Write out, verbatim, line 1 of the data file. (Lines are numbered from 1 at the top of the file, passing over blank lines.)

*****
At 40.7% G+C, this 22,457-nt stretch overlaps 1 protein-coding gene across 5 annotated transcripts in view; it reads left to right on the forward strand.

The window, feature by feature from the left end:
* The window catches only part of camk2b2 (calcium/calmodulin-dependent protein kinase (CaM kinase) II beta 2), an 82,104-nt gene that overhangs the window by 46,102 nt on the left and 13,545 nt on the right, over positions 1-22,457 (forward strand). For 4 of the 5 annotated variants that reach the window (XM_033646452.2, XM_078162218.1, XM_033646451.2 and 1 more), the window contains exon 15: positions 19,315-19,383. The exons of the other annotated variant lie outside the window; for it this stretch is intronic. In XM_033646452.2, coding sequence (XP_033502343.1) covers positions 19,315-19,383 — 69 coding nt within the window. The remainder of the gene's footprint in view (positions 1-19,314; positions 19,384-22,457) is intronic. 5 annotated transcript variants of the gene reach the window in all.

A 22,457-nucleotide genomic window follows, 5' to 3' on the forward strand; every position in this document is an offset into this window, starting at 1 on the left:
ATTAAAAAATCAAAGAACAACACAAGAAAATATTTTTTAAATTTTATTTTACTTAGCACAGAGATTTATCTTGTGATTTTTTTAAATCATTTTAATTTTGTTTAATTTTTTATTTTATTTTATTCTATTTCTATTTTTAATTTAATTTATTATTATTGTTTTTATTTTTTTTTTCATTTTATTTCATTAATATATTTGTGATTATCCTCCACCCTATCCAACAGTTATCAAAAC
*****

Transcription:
At 40.7% G+C, this 22,457-nt stretch overlaps 1 protein-coding gene across 5 annotated transcripts in view; it reads left to right on the forward strand.